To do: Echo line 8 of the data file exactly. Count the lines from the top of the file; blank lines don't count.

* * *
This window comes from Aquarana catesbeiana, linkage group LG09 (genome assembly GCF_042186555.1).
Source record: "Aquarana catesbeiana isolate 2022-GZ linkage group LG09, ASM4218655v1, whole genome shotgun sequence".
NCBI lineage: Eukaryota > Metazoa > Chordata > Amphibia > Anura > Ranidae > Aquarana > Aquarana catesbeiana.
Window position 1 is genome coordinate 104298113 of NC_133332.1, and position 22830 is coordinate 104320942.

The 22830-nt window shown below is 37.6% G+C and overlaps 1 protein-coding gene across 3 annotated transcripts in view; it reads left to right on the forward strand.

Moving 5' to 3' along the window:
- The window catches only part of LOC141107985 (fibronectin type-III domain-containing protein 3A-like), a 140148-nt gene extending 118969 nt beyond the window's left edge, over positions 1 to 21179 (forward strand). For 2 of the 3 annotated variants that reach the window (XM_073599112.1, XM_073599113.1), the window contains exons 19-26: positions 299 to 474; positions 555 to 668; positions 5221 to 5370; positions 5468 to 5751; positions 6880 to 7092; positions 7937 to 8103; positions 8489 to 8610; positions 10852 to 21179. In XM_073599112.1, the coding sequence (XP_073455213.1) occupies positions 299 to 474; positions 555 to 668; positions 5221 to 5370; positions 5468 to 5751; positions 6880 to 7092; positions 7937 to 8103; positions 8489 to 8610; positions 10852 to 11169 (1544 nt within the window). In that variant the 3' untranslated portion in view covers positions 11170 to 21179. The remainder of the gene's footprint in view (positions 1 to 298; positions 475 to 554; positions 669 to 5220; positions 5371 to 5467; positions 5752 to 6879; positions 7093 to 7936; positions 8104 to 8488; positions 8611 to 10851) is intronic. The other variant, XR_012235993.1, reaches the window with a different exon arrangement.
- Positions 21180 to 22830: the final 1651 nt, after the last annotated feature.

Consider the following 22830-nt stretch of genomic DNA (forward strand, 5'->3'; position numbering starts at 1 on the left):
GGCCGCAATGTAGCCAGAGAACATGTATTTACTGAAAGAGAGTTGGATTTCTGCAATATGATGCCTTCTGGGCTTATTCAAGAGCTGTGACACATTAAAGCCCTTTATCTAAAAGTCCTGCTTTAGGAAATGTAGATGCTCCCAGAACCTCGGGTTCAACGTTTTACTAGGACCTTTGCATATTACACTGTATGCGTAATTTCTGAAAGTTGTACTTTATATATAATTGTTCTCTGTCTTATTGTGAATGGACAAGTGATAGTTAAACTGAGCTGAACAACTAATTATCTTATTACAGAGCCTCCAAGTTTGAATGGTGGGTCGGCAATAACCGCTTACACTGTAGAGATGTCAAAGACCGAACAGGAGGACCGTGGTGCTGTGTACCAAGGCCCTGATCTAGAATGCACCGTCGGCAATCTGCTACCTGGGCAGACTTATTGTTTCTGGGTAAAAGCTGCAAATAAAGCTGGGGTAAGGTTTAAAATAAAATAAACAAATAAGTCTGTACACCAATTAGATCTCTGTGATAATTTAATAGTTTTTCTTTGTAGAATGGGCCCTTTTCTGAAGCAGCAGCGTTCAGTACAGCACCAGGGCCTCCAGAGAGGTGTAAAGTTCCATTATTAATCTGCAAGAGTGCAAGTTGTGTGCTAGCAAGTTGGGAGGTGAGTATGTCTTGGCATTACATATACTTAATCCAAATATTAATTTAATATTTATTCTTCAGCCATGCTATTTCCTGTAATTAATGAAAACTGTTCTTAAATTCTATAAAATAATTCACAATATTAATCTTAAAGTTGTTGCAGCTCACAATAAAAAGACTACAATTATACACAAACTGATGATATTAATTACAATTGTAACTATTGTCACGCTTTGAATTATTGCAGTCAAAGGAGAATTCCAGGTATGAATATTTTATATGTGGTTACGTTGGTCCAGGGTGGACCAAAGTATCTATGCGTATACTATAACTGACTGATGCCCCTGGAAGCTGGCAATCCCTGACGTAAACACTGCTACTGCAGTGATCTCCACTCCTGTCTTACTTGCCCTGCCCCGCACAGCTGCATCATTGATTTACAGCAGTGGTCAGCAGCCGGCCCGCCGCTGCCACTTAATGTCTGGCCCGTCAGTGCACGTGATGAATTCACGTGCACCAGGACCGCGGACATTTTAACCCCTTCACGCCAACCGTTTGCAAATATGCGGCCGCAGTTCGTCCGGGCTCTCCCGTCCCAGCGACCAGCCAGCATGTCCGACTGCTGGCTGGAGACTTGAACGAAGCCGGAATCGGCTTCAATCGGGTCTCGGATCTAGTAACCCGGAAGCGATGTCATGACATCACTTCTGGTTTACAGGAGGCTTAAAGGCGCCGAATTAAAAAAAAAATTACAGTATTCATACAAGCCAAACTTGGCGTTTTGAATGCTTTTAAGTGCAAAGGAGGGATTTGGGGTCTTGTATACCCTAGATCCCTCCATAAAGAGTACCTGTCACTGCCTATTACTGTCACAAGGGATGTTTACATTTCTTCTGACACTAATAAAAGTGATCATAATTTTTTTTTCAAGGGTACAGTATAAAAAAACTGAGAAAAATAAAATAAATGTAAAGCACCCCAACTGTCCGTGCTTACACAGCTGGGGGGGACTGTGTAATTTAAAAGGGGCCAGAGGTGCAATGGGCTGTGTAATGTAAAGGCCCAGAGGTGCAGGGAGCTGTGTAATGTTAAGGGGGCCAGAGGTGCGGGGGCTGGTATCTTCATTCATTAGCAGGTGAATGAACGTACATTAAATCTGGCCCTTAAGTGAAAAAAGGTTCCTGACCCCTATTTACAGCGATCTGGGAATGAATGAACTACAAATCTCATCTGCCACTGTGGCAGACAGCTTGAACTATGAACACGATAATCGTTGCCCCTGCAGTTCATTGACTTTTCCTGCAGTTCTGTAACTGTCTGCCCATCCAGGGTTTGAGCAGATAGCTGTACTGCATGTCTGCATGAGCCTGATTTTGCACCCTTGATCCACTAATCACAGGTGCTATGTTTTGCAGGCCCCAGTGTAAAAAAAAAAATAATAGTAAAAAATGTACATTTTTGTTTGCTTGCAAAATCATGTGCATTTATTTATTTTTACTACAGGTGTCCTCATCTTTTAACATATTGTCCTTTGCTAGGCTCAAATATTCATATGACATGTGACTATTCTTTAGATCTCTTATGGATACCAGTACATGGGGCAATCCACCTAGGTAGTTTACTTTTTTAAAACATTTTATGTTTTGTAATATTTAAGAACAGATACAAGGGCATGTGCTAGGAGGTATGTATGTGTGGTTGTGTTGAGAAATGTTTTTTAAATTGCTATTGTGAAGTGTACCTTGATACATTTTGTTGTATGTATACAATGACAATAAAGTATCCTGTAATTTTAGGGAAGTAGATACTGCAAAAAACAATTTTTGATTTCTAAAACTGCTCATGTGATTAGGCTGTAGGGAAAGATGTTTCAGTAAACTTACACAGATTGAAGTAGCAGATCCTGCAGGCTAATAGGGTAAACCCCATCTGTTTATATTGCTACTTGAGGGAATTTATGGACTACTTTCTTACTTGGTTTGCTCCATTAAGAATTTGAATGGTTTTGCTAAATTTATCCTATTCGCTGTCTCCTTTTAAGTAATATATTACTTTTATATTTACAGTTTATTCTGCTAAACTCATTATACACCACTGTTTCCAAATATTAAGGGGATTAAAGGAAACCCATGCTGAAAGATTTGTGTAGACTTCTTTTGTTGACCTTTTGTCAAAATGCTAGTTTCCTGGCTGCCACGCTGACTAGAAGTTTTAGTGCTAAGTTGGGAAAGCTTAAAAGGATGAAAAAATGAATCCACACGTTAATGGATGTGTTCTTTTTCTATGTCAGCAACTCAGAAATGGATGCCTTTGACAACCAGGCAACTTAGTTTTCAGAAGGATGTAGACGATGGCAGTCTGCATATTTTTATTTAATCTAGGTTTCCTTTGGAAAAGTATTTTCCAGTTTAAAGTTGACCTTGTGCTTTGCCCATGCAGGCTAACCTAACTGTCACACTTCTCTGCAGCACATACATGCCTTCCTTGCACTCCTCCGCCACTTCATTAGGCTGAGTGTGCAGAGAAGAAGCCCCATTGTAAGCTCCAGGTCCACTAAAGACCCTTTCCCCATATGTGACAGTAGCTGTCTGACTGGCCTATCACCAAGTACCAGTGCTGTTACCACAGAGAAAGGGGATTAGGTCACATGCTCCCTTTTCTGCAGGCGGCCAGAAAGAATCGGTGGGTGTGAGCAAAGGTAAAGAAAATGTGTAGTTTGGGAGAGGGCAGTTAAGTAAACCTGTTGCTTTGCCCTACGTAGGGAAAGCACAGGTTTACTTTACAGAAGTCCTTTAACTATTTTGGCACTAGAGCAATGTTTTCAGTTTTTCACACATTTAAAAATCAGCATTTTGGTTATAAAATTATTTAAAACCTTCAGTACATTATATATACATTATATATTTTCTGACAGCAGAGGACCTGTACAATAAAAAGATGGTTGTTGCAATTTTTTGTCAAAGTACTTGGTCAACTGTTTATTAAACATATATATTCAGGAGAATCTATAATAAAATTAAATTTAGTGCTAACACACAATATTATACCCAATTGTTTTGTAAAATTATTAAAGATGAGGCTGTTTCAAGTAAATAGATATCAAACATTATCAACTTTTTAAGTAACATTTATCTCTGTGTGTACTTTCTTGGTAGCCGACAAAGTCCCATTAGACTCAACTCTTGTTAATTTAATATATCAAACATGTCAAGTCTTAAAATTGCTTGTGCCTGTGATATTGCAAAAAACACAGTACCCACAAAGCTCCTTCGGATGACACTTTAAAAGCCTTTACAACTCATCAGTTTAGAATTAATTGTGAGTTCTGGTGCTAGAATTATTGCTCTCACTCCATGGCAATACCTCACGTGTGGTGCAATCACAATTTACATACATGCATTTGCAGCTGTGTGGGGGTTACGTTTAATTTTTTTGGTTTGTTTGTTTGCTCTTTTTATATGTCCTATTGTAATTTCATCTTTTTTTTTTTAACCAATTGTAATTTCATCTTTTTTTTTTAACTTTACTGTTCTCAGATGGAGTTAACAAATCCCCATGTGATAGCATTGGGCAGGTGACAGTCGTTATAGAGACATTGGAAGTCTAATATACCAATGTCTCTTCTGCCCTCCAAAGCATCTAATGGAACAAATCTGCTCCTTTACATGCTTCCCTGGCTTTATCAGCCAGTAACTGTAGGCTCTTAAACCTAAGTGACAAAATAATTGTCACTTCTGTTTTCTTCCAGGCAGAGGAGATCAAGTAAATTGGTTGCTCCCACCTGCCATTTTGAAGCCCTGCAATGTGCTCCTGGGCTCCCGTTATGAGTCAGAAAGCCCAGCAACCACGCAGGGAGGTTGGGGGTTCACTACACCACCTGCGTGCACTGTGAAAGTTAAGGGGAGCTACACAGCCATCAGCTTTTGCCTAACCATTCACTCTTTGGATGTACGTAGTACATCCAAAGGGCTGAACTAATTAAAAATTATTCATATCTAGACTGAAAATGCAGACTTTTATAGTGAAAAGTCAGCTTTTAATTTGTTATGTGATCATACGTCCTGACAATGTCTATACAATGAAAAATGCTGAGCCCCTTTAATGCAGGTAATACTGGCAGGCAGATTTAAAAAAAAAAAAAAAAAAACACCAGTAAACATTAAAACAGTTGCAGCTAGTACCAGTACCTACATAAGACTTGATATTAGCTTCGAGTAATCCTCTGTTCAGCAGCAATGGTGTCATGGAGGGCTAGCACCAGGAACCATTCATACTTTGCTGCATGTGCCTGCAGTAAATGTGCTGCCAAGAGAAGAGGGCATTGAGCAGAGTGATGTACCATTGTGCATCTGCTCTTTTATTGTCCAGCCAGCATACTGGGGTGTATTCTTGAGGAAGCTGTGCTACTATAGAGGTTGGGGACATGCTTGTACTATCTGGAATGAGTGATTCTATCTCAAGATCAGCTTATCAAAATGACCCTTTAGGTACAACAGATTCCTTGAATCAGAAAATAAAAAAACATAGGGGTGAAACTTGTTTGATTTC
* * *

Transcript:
- Positions 21180 to 22830: the final 1651 nt, after the last annotated feature.